underconformity that is negatively evaluated.
ANS: C
REF: Page 27
3. According to Heckert/Heckert’s typology, rate busting refers to
a.
b.
c.
d.
overconformity that is positively evaluated.
overconformity that is negatively evaluated.
underconformity that is positively evaluated.
underconformity that is negatively evaluated.
ANS: B
REF: Page 27
4. According to Heckert/Heckert’s typology, positive deviance is
a.
b.
c.
d.
underconformity that is negatively evaluated.
underconformity that is positively evaluated.
overconformity that is negatively evaluated.
overconformity that is positively evaluated.
ANS: D
REF: Page 28
9
Defining Deviance
5. Examples of apostasy, middle-class negative deviance related to the norm of group loyalty,
are
a.
b.
c.
d.
treason, revolution, draft dodging, flag defilement.
revolution, treason, atheism, homosexuality.
family desertion, alcoholism, price-fixing, flag defilement.
homicide, treason, suicide, draft dodging.
ANS: A
REF: Page 31
6. Examples of fanaticism, middle-class rate busting related to the norm of group loyalty, are
a.
b.
c.
d.
Stepford wives, hermits, loners, KKK.
loners, Amish, Martha Stewart, too honest with friends.
Amish, workaholics, Howard Hughes, brownnosers.
religious cults, KKK, super-patriots, Aryan Nation.
ANS: D
REF: Page 32
7. Examples of rebellion, middle-class deviance admiration related to the norm of group loyalty,
are
a.
b.
c.
d.
James Dean, Vietnam draft-resistor, tattoos, extreme sports.
Vietnam draft-resistor, transvestite, gay rights movement, explorers.
American Revolution, body-piercing, explorers, investigative journalism.
Pentagon papers, Vietnam draft-resistor, James Dean, American Revolution.
ANS: D
REF: Page 35
8. Examples of altruism, middle-class positive deviance related to the norm of group loyalty, are
a.
b.
c.
d.
Terrorist bombers, Kamikaze pilots, martyrs, patriots.
CIA operatives, Junior League members, monks, overachievers.
FBI agents, priests, Abe Lincoln, discrete friends.
CIA operatives, FBI agents, monks, martyrs.
ANS: A
REF: Page 37
10
Part 1: Questions
Essays or Discussion Questions
1. Discuss 3 types of positive deviance related to at least 3 middle class norms. Provide
examples of each.
2. Discuss 3 types of negative deviance related to at least 3 middle class norms with examples.
3. Explain how rate busting can be defined as deviant behavior. Identify and discuss three
examples of rate busting deviance.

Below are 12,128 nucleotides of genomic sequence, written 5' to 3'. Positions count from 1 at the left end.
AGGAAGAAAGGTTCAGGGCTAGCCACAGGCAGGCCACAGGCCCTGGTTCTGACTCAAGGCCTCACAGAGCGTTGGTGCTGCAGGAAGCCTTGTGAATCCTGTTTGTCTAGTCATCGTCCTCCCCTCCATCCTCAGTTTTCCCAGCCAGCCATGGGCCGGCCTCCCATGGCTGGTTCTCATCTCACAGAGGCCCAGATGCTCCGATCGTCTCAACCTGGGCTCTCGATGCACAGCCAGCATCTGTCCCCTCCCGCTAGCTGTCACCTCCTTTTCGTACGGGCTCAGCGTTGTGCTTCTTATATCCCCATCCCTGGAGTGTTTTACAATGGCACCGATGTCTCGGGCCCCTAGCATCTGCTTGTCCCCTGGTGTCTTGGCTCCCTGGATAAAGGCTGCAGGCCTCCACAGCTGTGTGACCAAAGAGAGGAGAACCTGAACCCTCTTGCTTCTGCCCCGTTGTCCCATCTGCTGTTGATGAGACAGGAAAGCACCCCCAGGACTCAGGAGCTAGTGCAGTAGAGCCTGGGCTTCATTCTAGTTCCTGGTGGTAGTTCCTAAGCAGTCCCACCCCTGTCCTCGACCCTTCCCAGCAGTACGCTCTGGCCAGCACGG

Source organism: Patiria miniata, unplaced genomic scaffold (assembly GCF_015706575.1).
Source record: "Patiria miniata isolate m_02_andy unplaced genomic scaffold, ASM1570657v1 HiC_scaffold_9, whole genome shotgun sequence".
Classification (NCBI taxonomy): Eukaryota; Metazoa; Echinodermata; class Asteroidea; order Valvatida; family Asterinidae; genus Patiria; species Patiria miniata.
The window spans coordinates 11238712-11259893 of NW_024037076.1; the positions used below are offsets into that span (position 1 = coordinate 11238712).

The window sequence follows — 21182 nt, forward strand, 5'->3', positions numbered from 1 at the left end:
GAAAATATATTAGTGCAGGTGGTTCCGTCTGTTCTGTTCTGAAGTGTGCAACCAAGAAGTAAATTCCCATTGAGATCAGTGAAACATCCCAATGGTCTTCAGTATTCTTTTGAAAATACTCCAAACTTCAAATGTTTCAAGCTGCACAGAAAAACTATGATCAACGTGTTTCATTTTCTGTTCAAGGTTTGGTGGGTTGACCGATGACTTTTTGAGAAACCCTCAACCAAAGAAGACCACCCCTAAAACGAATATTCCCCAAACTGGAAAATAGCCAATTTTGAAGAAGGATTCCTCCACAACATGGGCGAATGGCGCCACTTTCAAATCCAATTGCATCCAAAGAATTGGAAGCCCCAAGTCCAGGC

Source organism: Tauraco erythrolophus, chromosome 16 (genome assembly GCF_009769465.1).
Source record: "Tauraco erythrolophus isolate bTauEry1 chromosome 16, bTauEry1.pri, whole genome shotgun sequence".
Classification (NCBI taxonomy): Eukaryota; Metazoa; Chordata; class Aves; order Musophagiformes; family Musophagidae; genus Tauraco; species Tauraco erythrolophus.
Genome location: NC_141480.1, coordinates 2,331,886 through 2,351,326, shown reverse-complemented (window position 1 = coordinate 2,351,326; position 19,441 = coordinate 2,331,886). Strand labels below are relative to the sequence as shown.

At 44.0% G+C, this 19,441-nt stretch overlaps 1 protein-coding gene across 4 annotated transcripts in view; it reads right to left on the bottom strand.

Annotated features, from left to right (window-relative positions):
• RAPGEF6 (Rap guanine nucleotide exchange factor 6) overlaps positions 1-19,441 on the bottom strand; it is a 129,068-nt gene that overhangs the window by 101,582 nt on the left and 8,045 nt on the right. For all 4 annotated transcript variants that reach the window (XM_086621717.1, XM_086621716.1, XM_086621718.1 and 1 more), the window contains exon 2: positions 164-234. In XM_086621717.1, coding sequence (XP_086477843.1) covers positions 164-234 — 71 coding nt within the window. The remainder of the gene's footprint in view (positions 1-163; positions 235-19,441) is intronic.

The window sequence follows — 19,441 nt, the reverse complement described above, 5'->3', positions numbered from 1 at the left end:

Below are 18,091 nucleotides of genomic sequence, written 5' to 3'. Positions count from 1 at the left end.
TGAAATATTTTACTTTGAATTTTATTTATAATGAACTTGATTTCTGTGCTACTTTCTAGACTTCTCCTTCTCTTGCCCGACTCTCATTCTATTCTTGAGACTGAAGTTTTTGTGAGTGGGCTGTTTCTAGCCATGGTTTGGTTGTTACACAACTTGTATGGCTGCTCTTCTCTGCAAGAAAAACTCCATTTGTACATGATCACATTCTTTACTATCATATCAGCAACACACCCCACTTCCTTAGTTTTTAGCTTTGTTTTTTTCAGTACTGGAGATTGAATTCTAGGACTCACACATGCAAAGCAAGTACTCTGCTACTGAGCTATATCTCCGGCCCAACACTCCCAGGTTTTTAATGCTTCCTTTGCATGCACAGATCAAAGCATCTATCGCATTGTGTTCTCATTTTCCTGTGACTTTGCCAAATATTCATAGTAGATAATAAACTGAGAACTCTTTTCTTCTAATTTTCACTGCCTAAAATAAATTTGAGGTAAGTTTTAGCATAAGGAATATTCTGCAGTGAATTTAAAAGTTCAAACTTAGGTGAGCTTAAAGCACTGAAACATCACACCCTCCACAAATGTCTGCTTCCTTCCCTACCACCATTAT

11
Defining Deviance
Three Perspectives
Chapter 3: Labeling Theory by Howard S. Becker
Multiple Choice Questions
1. When Becker suggests that society creates deviance he means that
a. society creates differential opportunities for members of different social classes.
b. society creates barriers to normative conformity through dysfunctional families and
disorganized neighborhoods.
c. society creates the rules which define deviance and applies the label of deviant to those
who are ultimately labeled deviant.
d. society creates deviant groups such as street gangs which foster deviant attitudes and
lifestyles.
ANS: C
REF: Pages 41-42
2. Labeling theory holds that deviance is not a quality of the act because it
a.
b.
c.
d.
is the result of personality factors associated with committing deviance.
is the result of the application by others of rules and sanctions to one labeled deviant.
is a consequence of the violation of the criminal code and being caught.
reflects a condition of anomie for those trapped in social structure.
ANS: B
REF: Page 42
3. Labeling theory suggests that the primary thing deviants have in common is
a. common background factors such as low IQs, personality issues, family problems, and/or
low social class.
b. a common history of previous deviant behavior in their background.
c. commission of a deviant act and subsequent arrest.
d. they share a deviant label and the experience of being labeled as an outsider.
ANS: D
REF: Page 42
4. Labeling theory points out that there is much variability to how others may respond to a given
act as deviant, including all of the following EXCEPT
a.
b.
c.
d.
variation over time.
who commits the act and who feels they have been harmed by it.
when there is enough evidence to warrant an investigation.
only if the act results in certain consequences deemed serious.